Weinstein’s currently serving a 23-year sentence in New York, so LA prosecutors are requesting his extradition (a hearing is planned for December 11th). If he’s convicted of all the California charges, after he’s done with his NY sentence, he’ll face a sentence of 140 years to life. Weinstein is 68, so who knows, a second stint in CA could conceivably happen? — EB
You know that joke about a restaurant where the food is shitty, but at least the portions were big? Senior The Week editor Danny Funt argues — at greeeeaaaat length — that we’ll soon be living that borscht belt routine, but regarding documentaries, especially true crime ones.
Writing for the Columbia Journalism Review, Funt says that “aggressive investments from Netflix and its competitors” are spurring a boom in docuseries, but a lot of them might not fulfill the rigorous standards one might hope for in a piece of content in that prestige-laden genre. Here’s a snip:
Yet this golden age of documentaries is defined, in part, by the blurring of what it even means to be a documentary. Desperate for access to celebrities who prefer to promote themselves on social media rather than go through news media, filmmakers are increasingly willing to surrender their editorial independence. It is common to give subjects incentives that would be scandalous in any other news medium: paying for access, clearing quotes and clips, giving a subject’s business partners a producing credit. [“I have a review of HBO’s Craig Carton doc coming this week and let’s just say this is not irrelevant.” — SDB] Although journalistically rigorous documentaries are also flourishing—like 13th, Ava DuVernay’s study of mass incarceration, or The Cave, about hospital workers in the Syrian civil war—Netflix, Amazon, Hulu, Apple, HBO, Showtime, and their peers are allowing big-budget documentaries to skirt the guardrails of truth-telling.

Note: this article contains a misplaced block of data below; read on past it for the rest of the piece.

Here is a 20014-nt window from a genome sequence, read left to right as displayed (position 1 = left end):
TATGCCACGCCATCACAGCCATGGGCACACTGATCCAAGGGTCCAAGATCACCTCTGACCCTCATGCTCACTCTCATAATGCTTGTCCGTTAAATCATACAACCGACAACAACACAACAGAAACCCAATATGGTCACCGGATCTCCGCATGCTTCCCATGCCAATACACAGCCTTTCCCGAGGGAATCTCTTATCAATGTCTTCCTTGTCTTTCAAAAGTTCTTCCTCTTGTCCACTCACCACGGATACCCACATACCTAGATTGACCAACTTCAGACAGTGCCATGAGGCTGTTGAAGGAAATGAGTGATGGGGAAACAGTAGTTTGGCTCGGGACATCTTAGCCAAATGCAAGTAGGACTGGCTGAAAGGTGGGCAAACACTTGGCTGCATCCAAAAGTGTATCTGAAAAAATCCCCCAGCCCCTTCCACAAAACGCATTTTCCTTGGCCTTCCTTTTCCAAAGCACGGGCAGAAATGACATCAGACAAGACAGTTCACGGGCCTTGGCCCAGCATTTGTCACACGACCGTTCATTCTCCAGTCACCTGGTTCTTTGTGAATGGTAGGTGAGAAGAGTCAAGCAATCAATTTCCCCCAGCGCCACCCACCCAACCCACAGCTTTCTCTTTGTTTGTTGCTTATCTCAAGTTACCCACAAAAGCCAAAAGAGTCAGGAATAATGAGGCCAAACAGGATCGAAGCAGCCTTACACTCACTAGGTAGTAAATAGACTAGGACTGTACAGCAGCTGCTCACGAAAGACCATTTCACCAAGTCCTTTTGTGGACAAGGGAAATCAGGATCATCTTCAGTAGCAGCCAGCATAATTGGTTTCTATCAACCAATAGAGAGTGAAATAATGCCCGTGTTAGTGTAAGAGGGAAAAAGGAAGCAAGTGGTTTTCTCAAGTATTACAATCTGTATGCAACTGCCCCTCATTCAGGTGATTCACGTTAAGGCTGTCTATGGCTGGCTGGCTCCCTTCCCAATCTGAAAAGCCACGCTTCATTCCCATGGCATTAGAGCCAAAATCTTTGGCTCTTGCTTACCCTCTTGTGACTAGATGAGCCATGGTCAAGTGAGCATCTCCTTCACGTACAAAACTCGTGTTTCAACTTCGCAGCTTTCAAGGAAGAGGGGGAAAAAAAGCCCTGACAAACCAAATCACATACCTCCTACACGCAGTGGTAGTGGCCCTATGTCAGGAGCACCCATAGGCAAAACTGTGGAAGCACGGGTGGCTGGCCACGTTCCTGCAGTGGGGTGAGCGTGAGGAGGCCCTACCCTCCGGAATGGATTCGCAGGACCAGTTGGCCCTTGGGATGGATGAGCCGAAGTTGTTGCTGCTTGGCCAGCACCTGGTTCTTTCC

Many of the twenty-plus industry leaders I interviewed for this story told me that conflicts of interest are now part of the cost of doing business. Journalism schools, meanwhile, continue to teach documentary filmmaking, and the form’s traditionalists worry that streaming giants are prioritizing good television at the expense of sound reporting.
Intrigued? Have a chunk of time to read a deep inside journalistic baseball dive (that has a sweet Joan Didion treat at the end)? Then here you go. — EB
The tennis ball The Wire’s Herc and Carver used to (abortively) eavesdrop on Frog has a real life counterpart. By which I do not mean that an expensive mic was, in real life, crushed by a truck — according to Wired, researchers are now creating fake turtle eggs with embedded trackers, as a way to ensnare poachers of the gentle beasts.
The Wired report is based on this paper from the researchers who created the GPS-enabled eggs. “Our shortest track emitted its final signal 28 m from a residential property, while another travelled 2 km to a bar,” the researchers write. A third helped them map out a poaching operation end-to-end. It’s kind of an amazing story, and I urge you to read both the magazine report and the scholarly doc to get the full picture. — EB
Wednesday on Best Evidence: Seagram’s and NXIVM, a cocktail no one wants!